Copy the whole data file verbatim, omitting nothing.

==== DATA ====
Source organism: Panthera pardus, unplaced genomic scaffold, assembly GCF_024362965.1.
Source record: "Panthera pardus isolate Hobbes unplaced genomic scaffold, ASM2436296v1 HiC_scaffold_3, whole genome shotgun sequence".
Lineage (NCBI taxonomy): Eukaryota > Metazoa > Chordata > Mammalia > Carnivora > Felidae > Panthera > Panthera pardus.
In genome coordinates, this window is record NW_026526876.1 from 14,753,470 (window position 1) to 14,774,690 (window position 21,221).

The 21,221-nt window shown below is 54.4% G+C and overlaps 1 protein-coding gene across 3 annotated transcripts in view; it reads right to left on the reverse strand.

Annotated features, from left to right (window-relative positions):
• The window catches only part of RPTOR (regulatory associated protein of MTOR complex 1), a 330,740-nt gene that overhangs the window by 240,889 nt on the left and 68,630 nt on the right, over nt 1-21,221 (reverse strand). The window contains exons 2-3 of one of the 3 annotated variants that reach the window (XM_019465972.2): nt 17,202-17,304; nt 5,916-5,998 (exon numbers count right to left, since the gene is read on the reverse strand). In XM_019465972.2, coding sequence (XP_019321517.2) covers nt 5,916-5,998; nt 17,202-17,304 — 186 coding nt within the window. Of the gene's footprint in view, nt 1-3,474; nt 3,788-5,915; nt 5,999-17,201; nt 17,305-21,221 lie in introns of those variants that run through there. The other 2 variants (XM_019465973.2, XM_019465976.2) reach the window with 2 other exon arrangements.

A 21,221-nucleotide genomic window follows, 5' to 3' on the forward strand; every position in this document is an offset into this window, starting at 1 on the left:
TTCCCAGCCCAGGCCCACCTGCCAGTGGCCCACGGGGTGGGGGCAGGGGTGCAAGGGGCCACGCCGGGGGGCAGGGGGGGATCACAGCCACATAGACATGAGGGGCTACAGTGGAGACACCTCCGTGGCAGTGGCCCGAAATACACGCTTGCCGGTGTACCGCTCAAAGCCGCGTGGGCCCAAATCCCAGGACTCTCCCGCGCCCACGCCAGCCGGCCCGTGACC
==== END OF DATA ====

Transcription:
Source organism: Panthera pardus, unplaced genomic scaffold, assembly GCF_024362965.1.
Source record: "Panthera pardus isolate Hobbes unplaced genomic scaffold, ASM2436296v1 HiC_scaffold_3, whole genome shotgun sequence".
Lineage (NCBI taxonomy): Eukaryota > Metazoa > Chordata > Mammalia > Carnivora > Felidae > Panthera > Panthera pardus.
In genome coordinates, this window is record NW_026526876.1 from 14,753,470 (window position 1) to 14,774,690 (window position 21,221).

The 21,221-nt window shown below is 54.4% G+C and overlaps 1 protein-coding gene across 3 annotated transcripts in view; it reads right to left on the reverse strand.

Annotated features, from left to right (window-relative positions):
• The window catches only part of RPTOR (regulatory associated protein of MTOR complex 1), a 330,740-nt gene that overhangs the window by 240,889 nt on the left and 68,630 nt on the right, over nt 1-21,221 (reverse strand). The window contains exons 2-3 of one of the 3 annotated variants that reach the window (XM_019465972.2): nt 17,202-17,304; nt 5,916-5,998 (exon numbers count right to left, since the gene is read on the reverse strand). In XM_019465972.2, coding sequence (XP_019321517.2) covers nt 5,916-5,998; nt 17,202-17,304 — 186 coding nt within the window. Of the gene's footprint in view, nt 1-3,474; nt 3,788-5,915; nt 5,999-17,201; nt 17,305-21,221 lie in introns of those variants that run through there. The other 2 variants (XM_019465973.2, XM_019465976.2) reach the window with 2 other exon arrangements.

A 21,221-nucleotide genomic window follows, 5' to 3' on the forward strand; every position in this document is an offset into this window, starting at 1 on the left:
TTCCCAGCCCAGGCCCACCTGCCAGTGGCCCACGGGGTGGGGGCAGGGGTGCAAGGGGCCACGCCGGGGGGCAGGGGGGGATCACAGCCACATAGACATGAGGGGCTACAGTGGAGACACCTCCGTGGCAGTGGCCCGAAATACACGCTTGCCGGTGTACCGCTCAAAGCCGCGTGGGCCCAAATCCCAGGACTCTCCCGCGCCCACGCCAGCCGGCCCGTGACC